The story so far: A shortage of medical oxygen in hospitals in many parts of the country following the second continuing wave of COVID-19 infections has caused several deaths, including in the capital, and has led the Delhi High Court to seek it is up to the central government to explain. its approach to allocating critical resources to various states and Delhi. On Thursday, he asked the Center why states like Madhya Pradesh and Maharashtra were given more oxygen than they had requested, while Delhi did not even have the expected obligation. to treat COVID-19 patients. On Saturday, the Batra Hospital in New Delhi reported that 12 patients had died from lack of oxygen. On April 30, India crossed the 4 lakh mark for new daily cases of COVID-19.
How much oxygen does India produce?
In an April 15 statement, the Department of Health and Family Welfare recognized from the outset that “medical oxygen is an essential part of the treatment of patients with COVID” and said India has a daily production capacity of 7,127 metric tons (MT). of oxygen, which she said was sufficient given that the nationwide medical oxygen consumption as of April 12 was 3,842 MT. Although the capacity of 7,127 tonnes to which the ministry refers was the overall oxygen production capacity, including volumes produced for industrial purposes, the fact that the Center has restricted the supply of oxygen for all non-medical purposes. , with the exception of a list of exempt industries which includes pharmaceuticals, food products, petroleum refineries and manufacturers of oxygen cylinders, this means that most of the production has been reserved for a medical use.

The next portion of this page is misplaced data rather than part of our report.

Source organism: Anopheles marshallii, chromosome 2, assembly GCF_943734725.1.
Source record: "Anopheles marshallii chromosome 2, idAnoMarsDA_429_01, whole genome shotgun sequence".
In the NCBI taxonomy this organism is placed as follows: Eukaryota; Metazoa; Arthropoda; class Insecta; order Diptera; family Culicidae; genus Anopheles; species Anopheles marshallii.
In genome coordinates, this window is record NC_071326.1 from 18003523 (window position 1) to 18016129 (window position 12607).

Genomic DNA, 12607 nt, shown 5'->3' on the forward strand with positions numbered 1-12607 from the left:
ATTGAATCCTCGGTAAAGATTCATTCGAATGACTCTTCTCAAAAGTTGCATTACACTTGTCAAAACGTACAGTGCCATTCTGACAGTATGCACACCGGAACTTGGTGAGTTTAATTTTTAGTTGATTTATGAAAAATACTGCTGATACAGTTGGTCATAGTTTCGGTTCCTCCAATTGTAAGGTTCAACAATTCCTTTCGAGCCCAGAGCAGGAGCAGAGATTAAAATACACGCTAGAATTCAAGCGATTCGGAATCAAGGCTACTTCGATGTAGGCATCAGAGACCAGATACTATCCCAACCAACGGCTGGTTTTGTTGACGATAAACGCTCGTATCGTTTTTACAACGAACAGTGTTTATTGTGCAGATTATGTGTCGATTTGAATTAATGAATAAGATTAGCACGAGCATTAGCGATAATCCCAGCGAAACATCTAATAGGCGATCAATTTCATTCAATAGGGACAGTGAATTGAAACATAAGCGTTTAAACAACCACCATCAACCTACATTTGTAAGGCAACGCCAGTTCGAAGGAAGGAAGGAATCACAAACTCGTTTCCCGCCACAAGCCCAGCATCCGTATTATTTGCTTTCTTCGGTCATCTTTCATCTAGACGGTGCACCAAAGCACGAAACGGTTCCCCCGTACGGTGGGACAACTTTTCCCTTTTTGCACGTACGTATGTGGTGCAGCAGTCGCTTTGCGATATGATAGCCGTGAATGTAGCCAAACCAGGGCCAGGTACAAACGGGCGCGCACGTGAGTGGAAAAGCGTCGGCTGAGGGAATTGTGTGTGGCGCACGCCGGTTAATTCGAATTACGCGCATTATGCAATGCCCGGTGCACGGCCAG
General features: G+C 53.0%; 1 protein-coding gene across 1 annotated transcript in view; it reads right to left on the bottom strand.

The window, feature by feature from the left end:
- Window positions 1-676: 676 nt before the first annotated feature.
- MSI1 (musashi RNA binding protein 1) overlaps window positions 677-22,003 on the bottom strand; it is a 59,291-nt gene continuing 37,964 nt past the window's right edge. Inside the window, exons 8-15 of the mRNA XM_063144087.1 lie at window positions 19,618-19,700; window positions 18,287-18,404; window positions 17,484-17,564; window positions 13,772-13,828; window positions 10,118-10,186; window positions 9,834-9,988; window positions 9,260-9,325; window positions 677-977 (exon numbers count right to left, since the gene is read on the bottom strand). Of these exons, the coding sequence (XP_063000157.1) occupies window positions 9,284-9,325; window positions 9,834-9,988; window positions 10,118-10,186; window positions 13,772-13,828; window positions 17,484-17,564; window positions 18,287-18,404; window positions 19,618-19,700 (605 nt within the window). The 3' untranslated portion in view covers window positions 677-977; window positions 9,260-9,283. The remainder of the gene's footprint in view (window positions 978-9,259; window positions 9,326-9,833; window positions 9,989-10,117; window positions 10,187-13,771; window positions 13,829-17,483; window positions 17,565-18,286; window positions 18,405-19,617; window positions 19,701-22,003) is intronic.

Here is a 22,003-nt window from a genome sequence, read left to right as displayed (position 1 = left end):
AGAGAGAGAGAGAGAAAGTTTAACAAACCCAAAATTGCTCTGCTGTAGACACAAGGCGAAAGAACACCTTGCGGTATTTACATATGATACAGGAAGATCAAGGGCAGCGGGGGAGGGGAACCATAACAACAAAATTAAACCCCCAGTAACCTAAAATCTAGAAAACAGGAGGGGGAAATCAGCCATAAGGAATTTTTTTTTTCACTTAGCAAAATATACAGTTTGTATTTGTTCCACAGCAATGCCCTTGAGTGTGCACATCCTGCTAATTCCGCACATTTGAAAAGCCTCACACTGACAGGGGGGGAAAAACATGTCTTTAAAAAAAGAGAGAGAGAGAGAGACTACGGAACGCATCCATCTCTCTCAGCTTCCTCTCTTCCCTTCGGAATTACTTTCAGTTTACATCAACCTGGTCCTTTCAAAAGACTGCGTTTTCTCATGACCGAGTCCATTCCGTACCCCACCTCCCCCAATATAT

Subsequently, in a statement shared by the Press Information Office on its website on April 27, the Prime Minister’s Office said, “The production of LMOs [liquid medical oxygen] in the country went from 5,700 MT / day in August 2020 to today 8,922 MT (April 25, 2021). National production of LMOs is expected to exceed 9,250 MT / day by the end of April 2021. “
What led to the shortage?
Demand for medical oxygen, which before the start of the pandemic last year was around 10% of global production, or 700 MT / day, has skyrocketed in recent weeks, with the incidence of patients suffering from acute respiratory distress having sharply increased during the current wave. While the Union government established an empowered inter-ministerial group (EG2) of senior officers in March 2020 to ensure the availability of essential medical equipment, including medical oxygen, to affected states, the group appears have been caught off guard, along with much of the country’s health sector by the scale and speed of the rise in infections. As a result, projections of oxygen demand are unfortunately lagging behind actual needs.
For example, in an affidavit filed with the Supreme Court last month, the Union government pointed out that shortly after passing an oxygen allocation order for 12 high-load states on April 15, some d ‘between them quickly ended up dramatically revising their projections of medical oxygen needs for April 20. So, while Uttar Pradesh doubled its forecast needs to 800 MT from 400 MT earlier, Delhi said it would need 700 MT as of April 20, a 133% increase from the 300 MT. MT that she had previously sought. . Three other states, which were not previously on the list, have also requested allocations from the Center, bringing the forecast demand for April 20 to 5,619 tonnes, from 4,880 tonnes previously estimated. The sharp revisions from two states even prompted the government to point out in the affidavit that “it is also relevant to note that medical oxygen in no country can be unlimited.”